Private Arthur Wright Howard PLANT

The King's (Liverpool Regiment)
1st/10th (Scottish) Battalion
[3rd Platoon, 'V' Company]
Service Number:
Date of Death:
31 July 1917 - Killed in Action
Cemetery / Memorial:
Memorial Reference:
Panel 4 & 6

Personal History:
Arthur was born in the September quarter 1890 at Taylor's Passage, off Matlock Street, Bakewell, the son of Arthur (Veterinary Surgeon) and Ada (née Wright) Plant (1891 Census RG 12/2773). Arthur Snr. had been born in Buxton

Ten years later the family were still living in Bakewell, but had moved to 47 Granby Road. (1901 Census RG 13/3262) Arthur was educated at Lucton School, Herefordshire, and was "affectionally called" 'Ponty'.
In 1911 (Census RG 14/17551) Arthur had left home and was lodging with the Perks family at 4 Lea Street, Kidderminster, where he was employed as an: "Apprentice Motor & Cycle Trade". His mother had died in the March quarter 1904 and his father had moved back to Queens Villa, Chapel Street, Buxton (Census RG 14/21243) In August and September 1914 Arthur Snr. had helped to requisition local horses for the Army, but died on the 31st October 1915, shortly before his son enlisted. Probate Records show he left £3212 8s 7d [£3212.43] to his son, Arthur Wright Howard, who was described as an "Engineer". (This amount represents a relative value of about £224,600.00 today - 2014.)

Military History:
Arthur enlisted into The King's (Liverpool Regiment) at Buxton. His Medal Index Card gives no indication when he entered the War, indicating it was after 31st December 1915, as he did not qualify for the 1914-15 Star. 'The Buxton Advertiser', 18th August 1917, reported that he "... joined up nearly two years ago ..." and that "... upon the death of his father ... he showed a determination to join the Army which nothing could have stopped." Arthur, Senior, died on the 31st October 1915, so taking the two statements together would suggest an enlistment date in late 1915 / early 1916.

The 1/10th (Scottish) Battalion had been formed in August 1914 in Fraser Street, Bootle, as part of the South Lancashire Brigade, West Lancashire Division. On the 2nd November 1914 it landed at Le Havre and transferred to 9th Brigade, 3rd Division. On the 6th January 1916 the Battalion transferred again to the 166th Brigade, 55th (West Lancashire) Division.

Arthur's Division had a relatively "quiet" period before the Division moved into the Battle of the Somme, it nonetheless suffered casualties of 63 officers and 1047 men killed, wounded or missing. It could be that it was around this time that he joined the Battalion as part of a reinforcement. On the 25th July 1916, the 55th moved south and took up a place in the front line opposite the village of Guillemont.

During the Battle of the Somme itself Arthur would have taken part in the actions at The Battle of Guillemont (4th - 6th September) and The Battle of Ginchy (9th September). There was a short period of rest at Ribemont from the 12th to 17th September, before being in action again during The Battle of Flers-Courcelette (17th -22nd September) and The Battle of Morval (25th - 28th September). At one of these engagements "The Advertiser" reported that Arthur "... went through the Battle of the Somme and was wounded in the arm and neck with shrapnel." and had had to return to England.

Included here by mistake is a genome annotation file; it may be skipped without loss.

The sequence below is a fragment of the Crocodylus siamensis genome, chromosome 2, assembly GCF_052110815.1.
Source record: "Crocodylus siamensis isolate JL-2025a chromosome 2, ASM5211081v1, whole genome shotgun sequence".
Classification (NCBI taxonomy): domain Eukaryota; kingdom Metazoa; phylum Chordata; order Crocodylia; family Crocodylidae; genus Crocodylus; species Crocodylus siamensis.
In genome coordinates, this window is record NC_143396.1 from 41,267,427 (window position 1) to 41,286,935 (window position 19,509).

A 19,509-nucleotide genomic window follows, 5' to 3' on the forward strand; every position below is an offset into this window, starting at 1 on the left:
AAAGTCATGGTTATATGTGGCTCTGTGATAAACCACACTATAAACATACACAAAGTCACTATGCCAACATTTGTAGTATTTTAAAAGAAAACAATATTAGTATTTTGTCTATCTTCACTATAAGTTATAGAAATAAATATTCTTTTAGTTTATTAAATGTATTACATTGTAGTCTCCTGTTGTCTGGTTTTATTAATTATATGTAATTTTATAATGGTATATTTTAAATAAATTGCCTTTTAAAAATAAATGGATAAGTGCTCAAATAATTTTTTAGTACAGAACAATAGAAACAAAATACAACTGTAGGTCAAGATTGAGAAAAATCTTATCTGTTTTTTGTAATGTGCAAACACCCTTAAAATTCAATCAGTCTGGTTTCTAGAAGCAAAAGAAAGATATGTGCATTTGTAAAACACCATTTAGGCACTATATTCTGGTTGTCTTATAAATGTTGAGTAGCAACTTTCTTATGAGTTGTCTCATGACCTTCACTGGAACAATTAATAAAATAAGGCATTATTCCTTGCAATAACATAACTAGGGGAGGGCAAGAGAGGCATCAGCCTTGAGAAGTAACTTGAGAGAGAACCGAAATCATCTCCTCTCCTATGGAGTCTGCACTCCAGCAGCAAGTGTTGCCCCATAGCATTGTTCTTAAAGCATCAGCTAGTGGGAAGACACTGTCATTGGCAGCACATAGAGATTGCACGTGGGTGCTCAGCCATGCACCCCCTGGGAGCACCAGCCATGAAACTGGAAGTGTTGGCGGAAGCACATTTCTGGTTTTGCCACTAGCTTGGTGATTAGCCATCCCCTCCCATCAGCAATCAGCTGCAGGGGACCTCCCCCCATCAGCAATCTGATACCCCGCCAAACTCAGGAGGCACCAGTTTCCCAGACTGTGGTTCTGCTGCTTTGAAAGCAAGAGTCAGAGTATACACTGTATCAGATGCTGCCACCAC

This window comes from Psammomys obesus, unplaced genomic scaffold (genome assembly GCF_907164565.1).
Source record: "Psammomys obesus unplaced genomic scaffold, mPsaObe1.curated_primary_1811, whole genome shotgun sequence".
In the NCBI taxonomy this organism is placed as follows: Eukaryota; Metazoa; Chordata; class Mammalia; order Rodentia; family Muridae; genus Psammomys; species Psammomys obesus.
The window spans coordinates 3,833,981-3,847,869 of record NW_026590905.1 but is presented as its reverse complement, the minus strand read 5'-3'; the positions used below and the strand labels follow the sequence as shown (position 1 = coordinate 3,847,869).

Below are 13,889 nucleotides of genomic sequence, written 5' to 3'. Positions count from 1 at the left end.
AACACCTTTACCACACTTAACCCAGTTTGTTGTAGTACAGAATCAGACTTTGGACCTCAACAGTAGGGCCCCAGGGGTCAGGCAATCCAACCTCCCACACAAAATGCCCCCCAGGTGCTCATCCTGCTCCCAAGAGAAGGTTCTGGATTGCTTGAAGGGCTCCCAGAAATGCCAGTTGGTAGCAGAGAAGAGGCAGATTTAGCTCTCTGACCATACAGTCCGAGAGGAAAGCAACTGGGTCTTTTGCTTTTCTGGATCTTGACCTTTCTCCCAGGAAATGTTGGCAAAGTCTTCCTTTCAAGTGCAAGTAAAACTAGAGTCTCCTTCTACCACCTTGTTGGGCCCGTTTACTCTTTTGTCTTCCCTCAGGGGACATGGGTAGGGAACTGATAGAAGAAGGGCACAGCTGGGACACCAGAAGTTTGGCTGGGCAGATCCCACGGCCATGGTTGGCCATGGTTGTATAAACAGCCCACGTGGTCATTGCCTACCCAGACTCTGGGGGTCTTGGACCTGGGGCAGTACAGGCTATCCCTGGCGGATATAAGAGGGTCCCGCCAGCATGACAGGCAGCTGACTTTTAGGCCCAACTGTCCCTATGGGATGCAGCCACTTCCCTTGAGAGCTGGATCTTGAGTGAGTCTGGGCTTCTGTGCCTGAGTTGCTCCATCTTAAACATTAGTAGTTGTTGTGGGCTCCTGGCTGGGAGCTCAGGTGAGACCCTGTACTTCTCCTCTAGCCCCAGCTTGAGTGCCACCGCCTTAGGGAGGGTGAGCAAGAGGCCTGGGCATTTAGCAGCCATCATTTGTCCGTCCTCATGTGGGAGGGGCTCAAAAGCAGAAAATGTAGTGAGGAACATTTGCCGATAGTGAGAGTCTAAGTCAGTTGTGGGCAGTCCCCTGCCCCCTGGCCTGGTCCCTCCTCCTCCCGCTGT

The first half of 1917 was spent in the salient, which had a comparatively quiet time, if being surrounded by enemy on three sides and under constant artillery fire could be described as quiet. The next major action was to cost Arthur his life - The Battle of Pilkem Ridge (31st July - 2nd August), a phase of the Third Battles of the Ypres. Between the 30th July and 4th August, in the Division's attack in the area of Spree, Pond and Schuler Farms, no fewer than 168 officers and 3384 men were killed, wounded or missing.

This included 53 Officers and men of the 1/10th (Scottish) Battalion, 45 of whom, including Arthur were killed in action on the 31st July. On the 5th August 1917 Sergeant F. C. Pugh, of Arthur's Company, wrote to his aunt "Mrs C.P. Plant, Penzance Villa, Hartington Road", describing how Arthur had met his end. The content of the letter was reproduced by 'The Buxton Advertiser' when reporting his death on the 18th August 1917, and said in part:

your nephew … was killed in action on Tuesday morning last, July 31st. He was hit in the head by a bullet, death being instantaneous, and I can assure you he suffered no pain whatever. I have been his Platoon Sergeant since your nephew came out to France for the second time, and have always found him a very cheerful and reliable soldier, always willing to do anything that was asked of him." [Presumably the "… second time …" spoken of referred to him re-joining his Battalion after being wounded during the Battle of the Somme (see above).]

2nd Lieutenant B.P.G. Allsop, Arthur's C.O., also wrote to Mrs Plant, expressing his condolences, adding: "He was in my own Platoon, and despite his physique was a very keen and willing soldier. I particularly noticed him during the attack on several occasions, and he was perfectly cool, with an utter disregard for any danger."

'The Buxton Advertiser' also stated that Arthur had been: "Buried a few miles behind the British lines and in time a suitable cross will mark the spot of his last resting place.". If this was the case his grave has now been lost and Arthur is commemorated on the Menin Gate Memorial at Ypres, along with 42 of his comrades, killed at this time.


· 'The Buxton Advertiser' - 18 August 1917

Link to CWGC Record
The Menin Gate Memorial
Pt Arthur Plant's name on the Memorial
.... about the Battle of Pilkem Ridge